Tomas ordaz Matias is one of them.
This is the second year the 21-year-old has been picking fruit in the United States as a guest worker. Just weeks after arriving from Mexico this year, he scratched his eye on the job.
“I was picking in a really bad grove and there was a lot of debris in the tree. Some of the debris got into my eye and I scratched it. The light was hurting me. I couldn’t open my eye. It was burning,” said Matias.
But he couldn’t work the day after he got hurt. And once he was back in the field, the injury slowed him down. For days, Matias picked about four boxes fewer than his normal thirteen. He gets paid $8.10 per box. Matias didn’t report it to the company because he didn’t want to lose anymore days or pay.
Dr. Barrett Ginsberg is an ophthalmologist who has worked in the agricultural town of Immokalee for five years. He says Matias was lucky. The injury could have been much worse.
“You’re constantly moving your head in and out of trees, and close to branches, and using tools, and cutting things – you have chronic exposure to eye injury both minor and major,” said Ginsberg.
These injuries can range from irritation by dust and pesticides to scratches and fungal infections. Ginsberg says citrus season brings a surge of workers to his office.
“A lot of times these patients will come to me with scratches or early infections and it takes time to treat these things.”
Farmworkers are more likely to experience an eye injury at work than any other industry. The U.S. Bureau of Labor Statistics reports they suffer 1,700 to 3,000 eye injuries per year.
“It’s enough of a problem. Even one injury is one too many,” said Judy Sanchez, spokesperson for Southern Gardens Citrus in Clewiston.
The company grows and harvests more than 3.5 million boxes of oranges each year. Although treating eye injuries is not expensive, Sanchez says they do have an effect on business.
“If you had a large enough number of incidents, you would be spending large periods of time without a certain number of workers,” she said.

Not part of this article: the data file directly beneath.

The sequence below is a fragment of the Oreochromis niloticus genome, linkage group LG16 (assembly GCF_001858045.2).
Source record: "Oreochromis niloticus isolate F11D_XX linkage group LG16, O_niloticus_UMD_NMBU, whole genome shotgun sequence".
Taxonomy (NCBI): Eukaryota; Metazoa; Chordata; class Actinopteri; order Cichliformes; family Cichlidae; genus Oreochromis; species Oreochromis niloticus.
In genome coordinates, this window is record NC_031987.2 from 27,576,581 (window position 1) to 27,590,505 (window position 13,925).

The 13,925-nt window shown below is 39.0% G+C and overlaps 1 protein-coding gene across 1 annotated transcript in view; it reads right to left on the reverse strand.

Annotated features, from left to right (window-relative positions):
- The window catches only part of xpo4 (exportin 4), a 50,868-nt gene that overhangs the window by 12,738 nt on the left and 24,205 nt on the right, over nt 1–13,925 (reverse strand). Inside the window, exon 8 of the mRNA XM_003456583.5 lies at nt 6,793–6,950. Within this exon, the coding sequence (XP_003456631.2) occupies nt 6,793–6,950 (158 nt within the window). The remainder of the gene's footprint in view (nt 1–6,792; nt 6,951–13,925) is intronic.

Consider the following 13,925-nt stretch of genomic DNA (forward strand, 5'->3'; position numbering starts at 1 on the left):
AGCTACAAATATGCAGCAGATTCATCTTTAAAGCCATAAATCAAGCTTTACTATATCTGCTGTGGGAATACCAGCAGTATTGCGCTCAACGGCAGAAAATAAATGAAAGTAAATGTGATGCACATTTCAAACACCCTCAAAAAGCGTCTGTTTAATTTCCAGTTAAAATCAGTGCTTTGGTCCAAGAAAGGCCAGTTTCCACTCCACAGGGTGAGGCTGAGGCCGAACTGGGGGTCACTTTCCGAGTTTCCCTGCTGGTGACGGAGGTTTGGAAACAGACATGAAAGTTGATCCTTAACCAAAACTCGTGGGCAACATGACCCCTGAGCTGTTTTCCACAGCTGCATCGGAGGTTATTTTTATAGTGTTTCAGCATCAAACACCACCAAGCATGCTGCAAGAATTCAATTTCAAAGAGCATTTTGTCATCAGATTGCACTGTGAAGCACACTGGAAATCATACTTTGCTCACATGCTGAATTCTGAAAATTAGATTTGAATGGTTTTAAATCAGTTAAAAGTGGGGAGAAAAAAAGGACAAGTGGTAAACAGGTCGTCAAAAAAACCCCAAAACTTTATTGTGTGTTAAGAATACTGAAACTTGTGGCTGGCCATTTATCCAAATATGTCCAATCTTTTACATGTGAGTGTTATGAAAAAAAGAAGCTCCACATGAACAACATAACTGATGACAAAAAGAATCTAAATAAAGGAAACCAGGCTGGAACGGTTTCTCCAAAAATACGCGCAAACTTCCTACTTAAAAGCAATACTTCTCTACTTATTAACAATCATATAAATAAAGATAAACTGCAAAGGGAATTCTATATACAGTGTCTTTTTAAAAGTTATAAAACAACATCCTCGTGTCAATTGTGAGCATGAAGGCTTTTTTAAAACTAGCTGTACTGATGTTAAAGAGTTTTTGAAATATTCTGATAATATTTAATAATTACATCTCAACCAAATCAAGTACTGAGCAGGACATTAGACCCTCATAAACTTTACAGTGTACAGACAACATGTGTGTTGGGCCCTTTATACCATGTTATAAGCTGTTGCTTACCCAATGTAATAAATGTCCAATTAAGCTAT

Each year, these injuries cost the agricultural industry and workers about 300 million dollars in medical expenses and lost time.
Ophthalmologist Dr. Ginsberg says the risk of eye injuries may be an inherent part of the job, “but I think with more and more preventative measures and protective eyewear this can be greatly reduced in the future.”
—That’s as long as they actually use the eyewear.
“Workers, they don’t use glasses,” said Antonio Tovar, a project coordinator with the Partnership for Citrus Workers Health.
The project is a collaboration between the University of South Florida, the Farmworker Association of Florida, and citrus harvesting companies.
“The main issue is that the glasses fog. They fall. Because they are paid by the amount of oranges they pick, they don’t want to waste time,” said Tovar.
But the Partnership developed a program to get more workers to use protective eyewear.
It determined the pair of glasses most suitable for working in the groves. The project also trained some citrus workers to be ‘health promoters.’ They teach their coworkers about the importance of eye safety and also perform eyewashes if someone gets injured in the grove.
Southern Gardens Citrus adopted the program in 2007. The result?
“For the last four years we have had no ‘lost-time’ injuries due to eye accidents,” said Sachez.
Although the project has shown to be effective, it still can be a hard sell for companies to make the investment.
But there are other efforts to encourage eye safety in the groves, such as the Sweet Shades project from Nova Southeastern University Physician Assistant students.
They distribute information and donated eyewear to citrus workers for free.
“Most clinics here on an individual basis see one or two eye injuries a week,” said Physician Assistant student Stu Paasche. “We’re giving them the ability to work without the risk of injury.”
Tomas ordaz Matias also recently got protective eyewear and eyewash from the Partnership for Citrus Workers Health.
“I wear glasses now,” he said. “It slows you down. It’s still hard for me to get used to, but sometimes you have to wear them.”
Matias says he hopes to return to Mexico at the end of the season in June with a little more money and his sight intact.
Groups Work To Protect Eyes Of Florida Citrus WorkersWritten by Farah Dosani
This time of year an army of workers converge on Florida’s citrus groves. They race through the trees, picking oranges and grapefruit that will make it into people’s morning glass of juice. Workers get paid by the box and don’t want to miss a second.
But their encounters with thorny branches can come at a price to their eyes. Many leave the groves with scratched corneas and other injuries. READ MORE
Tomas ordaz Matias is one of them.